Crucifying Morality: The Gospel of the Beatitudes by R.W. Glenn
In his new book, Crucifying Morality: The Gospel of the Beatitudes, R.W. Glenn seeks to demystify the Beatitudes for the Christian. Rather than see the Beatitudes as imperatives ‘to be’ a certain kind of person or seeing them as providing an impossible hill to climb, Glenn sees then quite differently. He writes, “Christians, because they come to understand the grace of God, are people who are poor in spirit, who mourn and are meek, who hunger and thirst for righteousness not their own, who exude mercy and purity of heart, who make peace, and who experience persecution for Jesus’ sake. The Beatitudes are a profile of the Christian” (17). Furthermore, the Beatitudes are a kind of gospel litmus test for all those who believe, because they bear witness to the life available to those who have been saved by the grace of God.
One of the best parts of the book was the first section on The Good News of Moral Bankruptcy. In writing about poverty of spirit, Glenn makes a most helpful distinction between a kind of earthly lowliness and self-deprecation and the kind that is utterly dependent upon God (29-30). Whereas one person might be humble in stature and feel insignificant, this does not automatically lead to ‘despairing of yourself, your own abilities..,and your own powers as incapable of gaining any traction with God’ (30). Gleen says that, “The fundamental character of the Christian faith is that you live conscious of your utter dependence upon God” (30). Why is this important? For one thing, having utter dependence upon God relieves the Christian from seeking to draw strength from any spiritual or religious exercise they have done. Furthermore, if we do continually run to our own strength or dedication we find that our faithfulness is not consistent but sways in its intensity, causing us to fall on our faces due to our sin. Therefore, to despair of our own abilities is to turn to the One who has an endless supply of grace, mercy, and forgiveness, and who through obedience made a way for sinners such as I.
In writing about mourning over sin, Glenn touches a subject that we need to hear. He writes, “You should cry over sexual trafficking, over pedophilia, over incest, over the oppression of the poor, over the African AIDS pandemic,….over conscripting children into gruesome militias led by cruel warlords” (38). Mourning over sin includes mourning over the sins of the whole world. Both systemic and personal, sin ravages communities and their people by infecting its deadliness upon every family and situation. Glenn writes, “Do not ignore evil or suffering; instead, acknowledge it, see it for what it is, and mourn over it” (39). The way forward is to see the gospel and what Christ did on the cross as being the answer for even the most broken of situations. Furthermore, as we mourn over the sins of the world we begin to see the gospel activity of the church in these places and rejoice at the change taking place. Where there is persecution in the church at large in the world, there is also gospel change taking root. Yet, as we mourn over sin in a global context, we do not mourn without hope. As we come to God with our sins and the world’s, we ask for wisdom to fight injustice on our backyards, and in places that we work.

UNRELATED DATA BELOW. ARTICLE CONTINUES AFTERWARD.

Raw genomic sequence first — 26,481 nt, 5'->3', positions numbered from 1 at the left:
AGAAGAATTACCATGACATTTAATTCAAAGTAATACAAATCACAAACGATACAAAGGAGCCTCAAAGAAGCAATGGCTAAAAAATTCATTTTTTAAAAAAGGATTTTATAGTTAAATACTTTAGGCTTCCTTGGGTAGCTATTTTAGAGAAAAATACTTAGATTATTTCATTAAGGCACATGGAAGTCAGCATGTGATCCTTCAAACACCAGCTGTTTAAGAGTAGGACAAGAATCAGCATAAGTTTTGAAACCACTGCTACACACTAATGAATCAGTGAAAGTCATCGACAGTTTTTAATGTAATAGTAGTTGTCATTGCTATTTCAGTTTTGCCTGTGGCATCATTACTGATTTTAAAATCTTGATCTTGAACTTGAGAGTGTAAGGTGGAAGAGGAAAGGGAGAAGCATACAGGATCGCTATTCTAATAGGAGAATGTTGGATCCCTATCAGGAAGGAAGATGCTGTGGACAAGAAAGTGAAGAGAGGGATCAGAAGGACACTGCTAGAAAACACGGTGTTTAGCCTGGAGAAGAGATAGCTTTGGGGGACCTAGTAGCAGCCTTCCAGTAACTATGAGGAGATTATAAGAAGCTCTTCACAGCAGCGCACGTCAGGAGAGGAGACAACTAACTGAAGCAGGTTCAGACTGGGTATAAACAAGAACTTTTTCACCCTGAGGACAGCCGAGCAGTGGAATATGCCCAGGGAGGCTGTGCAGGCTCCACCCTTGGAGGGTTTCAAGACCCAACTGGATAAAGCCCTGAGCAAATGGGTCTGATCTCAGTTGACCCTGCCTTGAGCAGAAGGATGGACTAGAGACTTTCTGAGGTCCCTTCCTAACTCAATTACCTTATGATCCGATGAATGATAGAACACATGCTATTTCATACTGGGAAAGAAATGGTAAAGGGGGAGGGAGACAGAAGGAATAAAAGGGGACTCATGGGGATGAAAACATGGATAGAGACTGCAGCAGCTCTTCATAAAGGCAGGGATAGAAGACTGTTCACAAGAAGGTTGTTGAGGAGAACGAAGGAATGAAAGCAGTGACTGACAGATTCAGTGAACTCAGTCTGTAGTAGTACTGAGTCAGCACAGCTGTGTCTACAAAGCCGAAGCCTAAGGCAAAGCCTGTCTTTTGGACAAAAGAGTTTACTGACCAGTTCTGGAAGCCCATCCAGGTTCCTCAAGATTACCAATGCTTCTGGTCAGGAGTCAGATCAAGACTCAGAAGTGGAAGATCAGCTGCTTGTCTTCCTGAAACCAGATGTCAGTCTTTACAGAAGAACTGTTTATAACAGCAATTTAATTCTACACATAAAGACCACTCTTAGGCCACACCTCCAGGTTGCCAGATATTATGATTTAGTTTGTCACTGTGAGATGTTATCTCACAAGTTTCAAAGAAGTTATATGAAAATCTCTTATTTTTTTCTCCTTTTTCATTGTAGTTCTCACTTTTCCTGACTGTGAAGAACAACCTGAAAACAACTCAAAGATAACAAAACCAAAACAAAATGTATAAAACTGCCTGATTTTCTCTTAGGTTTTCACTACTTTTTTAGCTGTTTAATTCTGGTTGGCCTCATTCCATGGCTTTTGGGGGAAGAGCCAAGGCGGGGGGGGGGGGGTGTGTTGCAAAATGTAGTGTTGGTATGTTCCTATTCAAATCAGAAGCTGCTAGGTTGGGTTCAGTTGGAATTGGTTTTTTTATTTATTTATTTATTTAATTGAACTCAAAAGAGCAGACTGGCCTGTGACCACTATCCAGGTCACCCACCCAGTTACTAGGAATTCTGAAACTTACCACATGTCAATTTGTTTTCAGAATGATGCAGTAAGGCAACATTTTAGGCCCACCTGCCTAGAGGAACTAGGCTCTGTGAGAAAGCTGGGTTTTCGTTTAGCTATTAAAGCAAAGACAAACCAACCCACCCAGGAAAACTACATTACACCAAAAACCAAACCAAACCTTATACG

Lastly, R.W. Glenn calls his readers out of either/or arguments for a more robust understanding of mercy and the gospel. He writes, “Whether considering enemies, or disabled persons, Jesus took the same two-fold approach to mercy: it is pardon and kindness, forgiveness and compassion” (72). Jesus relieved the suffering of those around him and had great compassion upon them. Even more, Glenn calls us to see that the radical mercy of Jesus knew no stranger because it was not limited to Jew or Gentile but to everyone. This kind of mercy, mercy to the heart and body is the kind that should change the way we engage those in need around us. Some groups offer only bread for the hungry without the gospel and others want to offer the gospel without a coat for the cold. True mercy that comes from Jesus offers both forgiveness and compassion. This holistic idea is really at the heart of gospel transformation.
I really enjoyed this book!! For a sober, gospel reminder of the Beatitudes, this book is for you. Glenn succeeded in making the Beatitudes shine with the glory of the gospel, pointing his readers back to Jesus time and again for their hope, healing, and identity.
Thanks to Cross Focused Reviews and Shepherd Press for the review copy of this book in exchange for review.